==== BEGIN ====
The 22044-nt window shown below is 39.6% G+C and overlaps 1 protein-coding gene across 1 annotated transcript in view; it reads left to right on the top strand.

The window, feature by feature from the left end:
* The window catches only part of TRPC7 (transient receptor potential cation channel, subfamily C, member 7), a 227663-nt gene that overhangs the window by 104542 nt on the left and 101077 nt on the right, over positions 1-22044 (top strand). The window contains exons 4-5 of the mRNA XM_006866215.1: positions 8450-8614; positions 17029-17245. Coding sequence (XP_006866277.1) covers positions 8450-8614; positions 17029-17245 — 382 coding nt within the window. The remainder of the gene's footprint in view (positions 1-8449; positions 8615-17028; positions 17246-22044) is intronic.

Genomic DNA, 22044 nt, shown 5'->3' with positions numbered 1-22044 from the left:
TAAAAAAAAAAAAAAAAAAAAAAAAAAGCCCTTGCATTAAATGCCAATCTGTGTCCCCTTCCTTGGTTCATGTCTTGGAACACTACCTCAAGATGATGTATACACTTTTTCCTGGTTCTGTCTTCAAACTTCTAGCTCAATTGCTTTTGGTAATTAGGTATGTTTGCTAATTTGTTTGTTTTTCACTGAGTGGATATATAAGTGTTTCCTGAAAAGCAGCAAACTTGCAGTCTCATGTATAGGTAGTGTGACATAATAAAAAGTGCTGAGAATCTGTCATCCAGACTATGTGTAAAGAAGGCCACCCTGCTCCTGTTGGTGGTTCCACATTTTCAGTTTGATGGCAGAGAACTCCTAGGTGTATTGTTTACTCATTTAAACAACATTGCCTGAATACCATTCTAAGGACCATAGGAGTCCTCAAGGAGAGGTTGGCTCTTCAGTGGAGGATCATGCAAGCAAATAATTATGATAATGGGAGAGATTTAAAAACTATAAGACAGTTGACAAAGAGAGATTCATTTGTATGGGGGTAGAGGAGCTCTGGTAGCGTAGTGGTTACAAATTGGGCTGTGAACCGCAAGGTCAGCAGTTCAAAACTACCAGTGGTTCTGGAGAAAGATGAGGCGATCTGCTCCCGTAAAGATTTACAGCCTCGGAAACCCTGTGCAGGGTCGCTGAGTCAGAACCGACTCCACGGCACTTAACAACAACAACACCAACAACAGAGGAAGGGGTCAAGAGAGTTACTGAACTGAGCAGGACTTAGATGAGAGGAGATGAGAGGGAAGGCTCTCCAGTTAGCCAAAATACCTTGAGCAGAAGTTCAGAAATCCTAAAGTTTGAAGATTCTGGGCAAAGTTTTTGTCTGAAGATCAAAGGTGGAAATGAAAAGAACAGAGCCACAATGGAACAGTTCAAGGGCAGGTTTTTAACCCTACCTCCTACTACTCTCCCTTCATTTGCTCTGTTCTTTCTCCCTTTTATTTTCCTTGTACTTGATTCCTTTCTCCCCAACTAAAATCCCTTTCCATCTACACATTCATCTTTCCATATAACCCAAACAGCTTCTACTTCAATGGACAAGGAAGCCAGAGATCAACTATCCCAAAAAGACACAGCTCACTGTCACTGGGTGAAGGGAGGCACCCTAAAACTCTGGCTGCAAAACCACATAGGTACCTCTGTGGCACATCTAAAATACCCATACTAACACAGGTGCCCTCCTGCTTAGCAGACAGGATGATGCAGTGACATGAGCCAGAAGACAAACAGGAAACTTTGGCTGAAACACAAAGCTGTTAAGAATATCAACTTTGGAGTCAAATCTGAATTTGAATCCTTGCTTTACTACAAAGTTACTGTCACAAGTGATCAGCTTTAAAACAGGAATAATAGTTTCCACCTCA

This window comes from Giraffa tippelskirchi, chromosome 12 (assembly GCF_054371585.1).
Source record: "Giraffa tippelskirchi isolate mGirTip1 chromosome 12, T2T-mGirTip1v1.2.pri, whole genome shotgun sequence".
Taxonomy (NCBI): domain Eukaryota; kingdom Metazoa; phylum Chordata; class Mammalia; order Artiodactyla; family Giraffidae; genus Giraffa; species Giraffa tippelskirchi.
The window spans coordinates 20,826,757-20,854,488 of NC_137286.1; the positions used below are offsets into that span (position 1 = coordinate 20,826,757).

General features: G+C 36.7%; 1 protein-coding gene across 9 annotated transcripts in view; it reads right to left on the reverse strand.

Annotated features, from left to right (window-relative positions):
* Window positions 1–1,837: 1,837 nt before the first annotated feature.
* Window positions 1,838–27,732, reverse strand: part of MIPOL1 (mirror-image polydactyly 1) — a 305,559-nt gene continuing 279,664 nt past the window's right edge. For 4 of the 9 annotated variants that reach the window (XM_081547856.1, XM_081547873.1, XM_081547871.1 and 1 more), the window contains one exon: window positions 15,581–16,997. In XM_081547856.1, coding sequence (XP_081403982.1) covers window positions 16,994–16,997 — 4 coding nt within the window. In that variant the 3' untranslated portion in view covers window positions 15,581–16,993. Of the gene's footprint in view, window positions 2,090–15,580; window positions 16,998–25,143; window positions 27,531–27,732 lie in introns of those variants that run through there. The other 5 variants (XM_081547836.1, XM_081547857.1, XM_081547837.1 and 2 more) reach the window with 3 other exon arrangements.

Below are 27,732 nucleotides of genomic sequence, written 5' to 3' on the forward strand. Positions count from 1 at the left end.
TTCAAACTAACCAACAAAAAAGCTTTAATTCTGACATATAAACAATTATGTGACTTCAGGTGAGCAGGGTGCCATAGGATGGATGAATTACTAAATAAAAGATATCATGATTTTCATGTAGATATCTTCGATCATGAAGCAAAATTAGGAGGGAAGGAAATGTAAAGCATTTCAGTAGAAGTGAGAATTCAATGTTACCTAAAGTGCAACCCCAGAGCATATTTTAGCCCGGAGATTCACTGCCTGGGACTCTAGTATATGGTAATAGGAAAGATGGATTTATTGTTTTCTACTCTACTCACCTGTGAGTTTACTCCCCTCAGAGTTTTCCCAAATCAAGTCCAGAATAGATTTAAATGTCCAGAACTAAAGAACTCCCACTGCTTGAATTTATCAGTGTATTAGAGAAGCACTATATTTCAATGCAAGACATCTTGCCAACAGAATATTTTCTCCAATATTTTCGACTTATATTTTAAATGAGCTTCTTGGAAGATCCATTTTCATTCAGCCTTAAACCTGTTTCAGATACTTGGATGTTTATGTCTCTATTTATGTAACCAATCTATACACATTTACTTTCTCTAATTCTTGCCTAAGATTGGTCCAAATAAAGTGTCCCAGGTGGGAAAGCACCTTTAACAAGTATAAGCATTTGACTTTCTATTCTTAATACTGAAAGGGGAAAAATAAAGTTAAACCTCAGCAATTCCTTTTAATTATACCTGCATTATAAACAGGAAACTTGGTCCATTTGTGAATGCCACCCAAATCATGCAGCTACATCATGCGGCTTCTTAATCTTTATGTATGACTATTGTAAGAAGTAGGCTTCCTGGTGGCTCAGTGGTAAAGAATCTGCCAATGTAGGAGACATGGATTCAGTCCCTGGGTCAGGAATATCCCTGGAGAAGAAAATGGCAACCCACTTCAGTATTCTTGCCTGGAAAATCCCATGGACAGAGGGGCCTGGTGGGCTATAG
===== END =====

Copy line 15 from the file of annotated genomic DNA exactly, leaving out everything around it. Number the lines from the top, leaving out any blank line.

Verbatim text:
TTCAAACTAACCAACAAAAAAGCTTTAATTCTGACATATAAACAATTATGTGACTTCAGGTGAGCAGGGTGCCATAGGATGGATGAATTACTAAATAAAAGATATCATGATTTTCATGTAGATATCTTCGATCATGAAGCAAAATTAGGAGGGAAGGAAATGTAAAGCATTTCAGTAGAAGTGAGAATTCAATGTTACCTAAAGTGCAACCCCAGAGCATATTTTAGCCCGGAGATTCACTGCCTGGGACTCTAGTATATGGTAATAGGAAAGATGGATTTATTGTTTTCTACTCTACTCACCTGTGAGTTTACTCCCCTCAGAGTTTTCCCAAATCAAGTCCAGAATAGATTTAAATGTCCAGAACTAAAGAACTCCCACTGCTTGAATTTATCAGTGTATTAGAGAAGCACTATATTTCAATGCAAGACATCTTGCCAACAGAATATTTTCTCCAATATTTTCGACTTATATTTTAAATGAGCTTCTTGGAAGATCCATTTTCATTCAGCCTTAAACCTGTTTCAGATACTTGGATGTTTATGTCTCTATTTATGTAACCAATCTATACACATTTACTTTCTCTAATTCTTGCCTAAGATTGGTCCAAATAAAGTGTCCCAGGTGGGAAAGCACCTTTAACAAGTATAAGCATTTGACTTTCTATTCTTAATACTGAAAGGGGAAAAATAAAGTTAAACCTCAGCAATTCCTTTTAATTATACCTGCATTATAAACAGGAAACTTGGTCCATTTGTGAATGCCACCCAAATCATGCAGCTACATCATGCGGCTTCTTAATCTTTATGTATGACTATTGTAAGAAGTAGGCTTCCTGGTGGCTCAGTGGTAAAGAATCTGCCAATGTAGGAGACATGGATTCAGTCCCTGGGTCAGGAATATCCCTGGAGAAGAAAATGGCAACCCACTTCAGTATTCTTGCCTGGAAAATCCCATGGACAGAGGGGCCTGGTGGGCTATAG